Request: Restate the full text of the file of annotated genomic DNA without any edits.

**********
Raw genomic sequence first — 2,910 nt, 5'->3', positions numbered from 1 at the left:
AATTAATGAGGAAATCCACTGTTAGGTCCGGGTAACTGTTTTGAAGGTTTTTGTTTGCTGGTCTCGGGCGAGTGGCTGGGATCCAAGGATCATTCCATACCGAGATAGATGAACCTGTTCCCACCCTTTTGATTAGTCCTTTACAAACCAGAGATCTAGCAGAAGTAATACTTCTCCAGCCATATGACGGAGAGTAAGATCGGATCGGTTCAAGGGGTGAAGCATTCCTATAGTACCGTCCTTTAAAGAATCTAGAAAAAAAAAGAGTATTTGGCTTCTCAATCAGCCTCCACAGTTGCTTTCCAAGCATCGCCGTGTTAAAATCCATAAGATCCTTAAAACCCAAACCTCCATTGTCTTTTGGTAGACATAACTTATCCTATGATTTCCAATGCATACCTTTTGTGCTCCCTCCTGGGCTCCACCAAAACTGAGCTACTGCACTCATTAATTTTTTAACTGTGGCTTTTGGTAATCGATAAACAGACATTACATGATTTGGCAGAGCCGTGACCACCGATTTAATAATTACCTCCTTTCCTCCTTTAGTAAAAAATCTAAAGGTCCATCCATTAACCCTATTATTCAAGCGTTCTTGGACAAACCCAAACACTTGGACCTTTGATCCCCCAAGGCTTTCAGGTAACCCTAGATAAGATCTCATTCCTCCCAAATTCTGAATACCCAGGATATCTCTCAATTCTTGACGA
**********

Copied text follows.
Raw genomic sequence first — 2,910 nt, 5'->3', positions numbered from 1 at the left:
AATTAATGAGGAAATCCACTGTTAGGTCCGGGTAACTGTTTTGAAGGTTTTTGTTTGCTGGTCTCGGGCGAGTGGCTGGGATCCAAGGATCATTCCATACCGAGATAGATGAACCTGTTCCCACCCTTTTGATTAGTCCTTTACAAACCAGAGATCTAGCAGAAGTAATACTTCTCCAGCCATATGACGGAGAGTAAGATCGGATCGGTTCAAGGGGTGAAGCATTCCTATAGTACCGTCCTTTAAAGAATCTAGAAAAAAAAAGAGTATTTGGCTTCTCAATCAGCCTCCACAGTTGCTTTCCAAGCATCGCCGTGTTAAAATCCATAAGATCCTTAAAACCCAAACCTCCATTGTCTTTTGGTAGACATAACTTATCCTATGATTTCCAATGCATACCTTTTGTGCTCCCTCCTGGGCTCCACCAAAACTGAGCTACTGCACTCATTAATTTTTTAACTGTGGCTTTTGGTAATCGATAAACAGACATTACATGATTTGGCAGAGCCGTGACCACCGATTTAATAATTACCTCCTTTCCTCCTTTAGTAAAAAATCTAAAGGTCCATCCATTAACCCTATTATTCAAGCGTTCTTGGACAAACCCAAACACTTGGACCTTTGATCCCCCAAGGCTTTCAGGTAACCCTAGATAAGATCTCATTCCTCCCAAATTCTGAATACCCAGGATATCTCTCAATTCTTGACGA